Don’t Expect Polls to Change Republican MindsRoundup
tags: Republican Party, political history, polls, presidential history
Nicole Hemmer (@pastpunditry) is an associate research scholar at Columbia University and the author of “Messengers of the Right: Conservative Media and the Transformation of American Politics.”
As support for both the impeachment inquiry and President Trump’s removal rises, opponents of Mr. Trump’s presidency are experiencing a long-dormant emotion: hope.
With each new poll, social media ripples with excitement. A majority supports impeachment. A plurality supports removal from office. And almost every day brings new details from the transcripts of the impeachment hearings, each with damning testimony of corruption and obstruction that promises to build even more support for removal — enough, even, to move Republicans on the issue.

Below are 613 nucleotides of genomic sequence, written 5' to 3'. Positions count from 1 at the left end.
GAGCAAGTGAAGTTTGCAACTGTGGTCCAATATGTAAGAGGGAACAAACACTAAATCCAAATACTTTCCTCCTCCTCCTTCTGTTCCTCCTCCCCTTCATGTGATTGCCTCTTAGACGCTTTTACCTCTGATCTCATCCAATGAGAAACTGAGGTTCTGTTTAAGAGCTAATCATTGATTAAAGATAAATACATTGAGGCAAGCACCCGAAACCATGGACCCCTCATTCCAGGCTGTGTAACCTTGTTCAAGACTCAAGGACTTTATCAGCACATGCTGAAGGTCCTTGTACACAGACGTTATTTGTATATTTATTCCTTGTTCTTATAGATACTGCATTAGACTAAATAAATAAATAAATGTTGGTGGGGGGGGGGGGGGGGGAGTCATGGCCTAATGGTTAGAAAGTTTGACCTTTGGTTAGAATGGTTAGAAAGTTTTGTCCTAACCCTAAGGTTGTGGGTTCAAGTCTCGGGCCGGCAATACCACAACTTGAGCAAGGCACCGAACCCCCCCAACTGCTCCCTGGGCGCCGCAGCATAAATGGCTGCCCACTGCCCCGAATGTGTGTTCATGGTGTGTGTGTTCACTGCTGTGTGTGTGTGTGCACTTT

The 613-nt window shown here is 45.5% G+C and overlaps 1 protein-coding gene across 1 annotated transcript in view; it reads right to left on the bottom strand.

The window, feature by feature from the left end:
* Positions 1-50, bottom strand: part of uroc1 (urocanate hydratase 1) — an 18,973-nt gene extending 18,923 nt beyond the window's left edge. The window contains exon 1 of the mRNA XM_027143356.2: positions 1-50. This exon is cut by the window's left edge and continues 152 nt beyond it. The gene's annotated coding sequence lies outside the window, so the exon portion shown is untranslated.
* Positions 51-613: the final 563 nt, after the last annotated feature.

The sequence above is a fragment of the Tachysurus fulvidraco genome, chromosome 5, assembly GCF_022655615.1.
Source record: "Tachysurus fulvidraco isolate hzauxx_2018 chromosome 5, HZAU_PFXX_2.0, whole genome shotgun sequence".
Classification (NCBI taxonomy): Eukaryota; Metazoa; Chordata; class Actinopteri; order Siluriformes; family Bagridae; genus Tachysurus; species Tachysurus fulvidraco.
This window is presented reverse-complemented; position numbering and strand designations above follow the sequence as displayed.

But that hope springs from a false premise — that as the polls go, so goes the Republican Party. That’s no longer the case, and it hasn’t been for a generation.
You could be forgiven for thinking otherwise. After all, our political mythology orbits around the power of popular will. Polls from President Richard Nixon’s waning days, when support for impeachment finally crossed the magic 50 percent mark, have rocketed across social media, their trajectory a promise as much as a piece of history: This is the tipping point, you’re almost there.
But measuring with a 1970s yardstick misses the major transformation of the Republican Party in the decades that followed, from a party that revered popular politics to one that rejected them.
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